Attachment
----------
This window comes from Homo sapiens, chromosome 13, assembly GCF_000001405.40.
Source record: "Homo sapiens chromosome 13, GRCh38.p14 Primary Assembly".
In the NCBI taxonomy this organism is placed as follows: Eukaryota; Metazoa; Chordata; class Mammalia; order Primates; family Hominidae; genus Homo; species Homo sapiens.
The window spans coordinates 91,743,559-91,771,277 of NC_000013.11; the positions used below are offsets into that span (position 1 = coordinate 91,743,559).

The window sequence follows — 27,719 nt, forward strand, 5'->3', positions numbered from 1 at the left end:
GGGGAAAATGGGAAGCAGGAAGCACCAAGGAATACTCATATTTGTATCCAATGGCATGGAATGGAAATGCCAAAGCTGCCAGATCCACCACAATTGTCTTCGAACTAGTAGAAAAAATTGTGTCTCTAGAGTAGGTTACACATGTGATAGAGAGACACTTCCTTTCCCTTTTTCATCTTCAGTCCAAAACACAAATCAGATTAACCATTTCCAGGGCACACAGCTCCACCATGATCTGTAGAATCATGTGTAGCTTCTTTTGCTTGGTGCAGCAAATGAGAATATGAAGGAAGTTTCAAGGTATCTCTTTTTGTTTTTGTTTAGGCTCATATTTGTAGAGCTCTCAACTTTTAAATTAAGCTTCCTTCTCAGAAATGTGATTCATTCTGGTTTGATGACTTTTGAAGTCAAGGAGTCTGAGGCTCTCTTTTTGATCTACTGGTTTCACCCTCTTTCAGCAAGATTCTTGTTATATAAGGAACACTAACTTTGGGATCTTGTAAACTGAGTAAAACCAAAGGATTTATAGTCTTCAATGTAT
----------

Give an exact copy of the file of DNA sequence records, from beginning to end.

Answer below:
This window comes from Homo sapiens, chromosome 13, assembly GCF_000001405.40.
Source record: "Homo sapiens chromosome 13, GRCh38.p14 Primary Assembly".
In the NCBI taxonomy this organism is placed as follows: Eukaryota; Metazoa; Chordata; class Mammalia; order Primates; family Hominidae; genus Homo; species Homo sapiens.
The window spans coordinates 91,743,559-91,771,277 of NC_000013.11; the positions used below are offsets into that span (position 1 = coordinate 91,743,559).

The window sequence follows — 27,719 nt, forward strand, 5'->3', positions numbered from 1 at the left end:
GGGGAAAATGGGAAGCAGGAAGCACCAAGGAATACTCATATTTGTATCCAATGGCATGGAATGGAAATGCCAAAGCTGCCAGATCCACCACAATTGTCTTCGAACTAGTAGAAAAAATTGTGTCTCTAGAGTAGGTTACACATGTGATAGAGAGACACTTCCTTTCCCTTTTTCATCTTCAGTCCAAAACACAAATCAGATTAACCATTTCCAGGGCACACAGCTCCACCATGATCTGTAGAATCATGTGTAGCTTCTTTTGCTTGGTGCAGCAAATGAGAATATGAAGGAAGTTTCAAGGTATCTCTTTTTGTTTTTGTTTAGGCTCATATTTGTAGAGCTCTCAACTTTTAAATTAAGCTTCCTTCTCAGAAATGTGATTCATTCTGGTTTGATGACTTTTGAAGTCAAGGAGTCTGAGGCTCTCTTTTTGATCTACTGGTTTCACCCTCTTTCAGCAAGATTCTTGTTATATAAGGAACACTAACTTTGGGATCTTGTAAACTGAGTAAAACCAAAGGATTTATAGTCTTCAATGTAT